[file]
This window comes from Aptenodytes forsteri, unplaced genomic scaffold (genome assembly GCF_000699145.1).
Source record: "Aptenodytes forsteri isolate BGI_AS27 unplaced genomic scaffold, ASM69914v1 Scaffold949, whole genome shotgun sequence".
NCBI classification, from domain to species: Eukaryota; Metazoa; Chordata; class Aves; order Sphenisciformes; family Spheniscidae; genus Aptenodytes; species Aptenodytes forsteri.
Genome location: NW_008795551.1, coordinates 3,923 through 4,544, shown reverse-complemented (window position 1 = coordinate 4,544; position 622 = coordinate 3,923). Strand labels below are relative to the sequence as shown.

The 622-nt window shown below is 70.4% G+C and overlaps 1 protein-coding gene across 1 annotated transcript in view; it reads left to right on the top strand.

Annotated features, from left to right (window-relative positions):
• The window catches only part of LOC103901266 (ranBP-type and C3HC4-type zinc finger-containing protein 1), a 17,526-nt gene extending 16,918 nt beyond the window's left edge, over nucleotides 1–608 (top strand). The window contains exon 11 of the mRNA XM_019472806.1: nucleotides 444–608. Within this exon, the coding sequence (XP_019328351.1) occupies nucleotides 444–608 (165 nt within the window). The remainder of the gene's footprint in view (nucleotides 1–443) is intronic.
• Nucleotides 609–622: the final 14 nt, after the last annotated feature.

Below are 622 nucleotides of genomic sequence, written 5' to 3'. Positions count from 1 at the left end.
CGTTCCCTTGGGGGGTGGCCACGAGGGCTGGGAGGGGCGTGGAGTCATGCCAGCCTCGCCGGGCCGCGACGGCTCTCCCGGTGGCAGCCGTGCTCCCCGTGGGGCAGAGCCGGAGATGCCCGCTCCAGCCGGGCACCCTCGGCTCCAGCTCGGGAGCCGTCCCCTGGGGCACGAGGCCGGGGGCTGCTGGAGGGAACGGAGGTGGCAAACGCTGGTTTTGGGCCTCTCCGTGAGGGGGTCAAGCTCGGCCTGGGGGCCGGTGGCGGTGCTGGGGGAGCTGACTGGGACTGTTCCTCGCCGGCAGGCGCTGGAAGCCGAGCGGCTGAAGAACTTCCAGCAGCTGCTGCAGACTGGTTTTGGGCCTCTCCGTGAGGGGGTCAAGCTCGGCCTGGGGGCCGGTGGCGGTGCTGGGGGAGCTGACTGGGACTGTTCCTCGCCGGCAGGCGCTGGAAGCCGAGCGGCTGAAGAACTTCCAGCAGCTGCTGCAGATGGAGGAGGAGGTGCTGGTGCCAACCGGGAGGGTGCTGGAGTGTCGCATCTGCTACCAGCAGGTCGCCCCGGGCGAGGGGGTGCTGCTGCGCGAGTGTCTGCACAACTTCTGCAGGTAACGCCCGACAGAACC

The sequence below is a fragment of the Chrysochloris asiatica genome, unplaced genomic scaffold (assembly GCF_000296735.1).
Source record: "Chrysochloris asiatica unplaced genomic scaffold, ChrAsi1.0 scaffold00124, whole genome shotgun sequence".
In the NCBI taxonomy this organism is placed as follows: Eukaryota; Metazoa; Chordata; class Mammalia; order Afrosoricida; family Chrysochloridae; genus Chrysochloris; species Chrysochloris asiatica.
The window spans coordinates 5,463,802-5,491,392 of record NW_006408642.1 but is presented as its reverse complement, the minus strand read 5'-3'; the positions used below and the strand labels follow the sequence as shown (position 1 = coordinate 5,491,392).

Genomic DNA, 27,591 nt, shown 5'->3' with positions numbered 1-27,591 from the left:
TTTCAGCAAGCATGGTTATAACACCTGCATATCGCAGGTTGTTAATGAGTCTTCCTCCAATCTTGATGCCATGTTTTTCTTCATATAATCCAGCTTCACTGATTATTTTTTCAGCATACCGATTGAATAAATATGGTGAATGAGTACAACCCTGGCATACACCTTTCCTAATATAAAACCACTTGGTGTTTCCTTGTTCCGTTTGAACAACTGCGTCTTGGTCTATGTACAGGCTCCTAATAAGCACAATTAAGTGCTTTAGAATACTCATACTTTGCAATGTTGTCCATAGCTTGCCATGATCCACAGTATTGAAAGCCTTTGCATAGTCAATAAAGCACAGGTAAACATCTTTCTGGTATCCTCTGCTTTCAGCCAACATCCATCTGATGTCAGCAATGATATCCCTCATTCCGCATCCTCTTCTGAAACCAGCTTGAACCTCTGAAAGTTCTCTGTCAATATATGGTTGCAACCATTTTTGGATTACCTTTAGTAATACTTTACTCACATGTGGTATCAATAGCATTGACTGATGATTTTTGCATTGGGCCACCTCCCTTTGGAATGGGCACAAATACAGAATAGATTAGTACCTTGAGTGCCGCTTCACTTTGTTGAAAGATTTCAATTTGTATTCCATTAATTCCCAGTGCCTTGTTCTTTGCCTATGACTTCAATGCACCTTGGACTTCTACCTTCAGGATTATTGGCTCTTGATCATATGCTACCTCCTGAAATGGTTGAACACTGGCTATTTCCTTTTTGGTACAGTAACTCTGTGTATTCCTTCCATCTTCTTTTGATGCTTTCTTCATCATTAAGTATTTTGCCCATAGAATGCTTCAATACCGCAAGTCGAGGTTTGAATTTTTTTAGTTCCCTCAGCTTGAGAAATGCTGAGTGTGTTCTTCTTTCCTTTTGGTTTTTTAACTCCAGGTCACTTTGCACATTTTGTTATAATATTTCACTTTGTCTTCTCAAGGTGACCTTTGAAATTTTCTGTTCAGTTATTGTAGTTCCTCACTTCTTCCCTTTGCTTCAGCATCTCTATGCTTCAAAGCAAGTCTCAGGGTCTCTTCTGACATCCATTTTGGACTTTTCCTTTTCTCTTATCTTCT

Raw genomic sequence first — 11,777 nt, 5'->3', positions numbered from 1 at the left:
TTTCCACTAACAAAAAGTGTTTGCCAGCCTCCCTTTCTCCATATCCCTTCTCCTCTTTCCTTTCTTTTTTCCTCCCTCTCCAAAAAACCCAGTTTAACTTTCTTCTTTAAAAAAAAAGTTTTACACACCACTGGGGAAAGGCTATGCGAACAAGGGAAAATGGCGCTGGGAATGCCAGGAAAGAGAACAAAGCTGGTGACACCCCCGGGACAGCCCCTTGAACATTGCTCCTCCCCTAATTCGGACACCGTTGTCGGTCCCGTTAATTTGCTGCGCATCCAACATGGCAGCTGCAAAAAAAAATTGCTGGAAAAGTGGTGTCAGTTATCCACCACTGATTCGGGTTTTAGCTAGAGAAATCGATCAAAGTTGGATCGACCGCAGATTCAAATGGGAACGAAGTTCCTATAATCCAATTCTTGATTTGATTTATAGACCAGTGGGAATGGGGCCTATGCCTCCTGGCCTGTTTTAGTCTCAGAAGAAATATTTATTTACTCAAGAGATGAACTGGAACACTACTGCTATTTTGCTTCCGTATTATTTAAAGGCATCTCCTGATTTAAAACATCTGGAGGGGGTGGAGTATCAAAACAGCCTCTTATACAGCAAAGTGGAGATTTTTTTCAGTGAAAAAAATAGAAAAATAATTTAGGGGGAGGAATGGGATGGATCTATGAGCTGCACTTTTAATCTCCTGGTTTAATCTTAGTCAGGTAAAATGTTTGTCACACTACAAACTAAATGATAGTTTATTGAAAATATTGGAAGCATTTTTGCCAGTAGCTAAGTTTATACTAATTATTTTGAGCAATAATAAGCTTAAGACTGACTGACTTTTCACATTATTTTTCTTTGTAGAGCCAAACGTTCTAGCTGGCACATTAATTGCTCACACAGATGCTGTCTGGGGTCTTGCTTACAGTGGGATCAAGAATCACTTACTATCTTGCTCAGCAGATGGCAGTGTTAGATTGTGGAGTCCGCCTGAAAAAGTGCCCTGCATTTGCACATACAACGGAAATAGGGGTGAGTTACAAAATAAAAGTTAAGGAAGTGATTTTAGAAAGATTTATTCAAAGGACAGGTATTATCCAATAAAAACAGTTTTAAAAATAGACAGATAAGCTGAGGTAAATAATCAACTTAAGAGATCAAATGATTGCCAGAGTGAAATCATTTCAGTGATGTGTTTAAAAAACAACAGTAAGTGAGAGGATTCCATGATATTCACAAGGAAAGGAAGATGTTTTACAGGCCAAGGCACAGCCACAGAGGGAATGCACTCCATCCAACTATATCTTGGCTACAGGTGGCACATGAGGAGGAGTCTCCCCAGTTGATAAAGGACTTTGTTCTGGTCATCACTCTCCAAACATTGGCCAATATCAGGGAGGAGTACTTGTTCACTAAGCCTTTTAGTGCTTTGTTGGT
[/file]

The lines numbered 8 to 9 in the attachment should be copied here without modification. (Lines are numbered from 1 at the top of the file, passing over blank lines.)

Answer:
• Nucleotides 609–622: the final 14 nt, after the last annotated feature.

Below are 622 nucleotides of genomic sequence, written 5' to 3'. Positions count from 1 at the left end.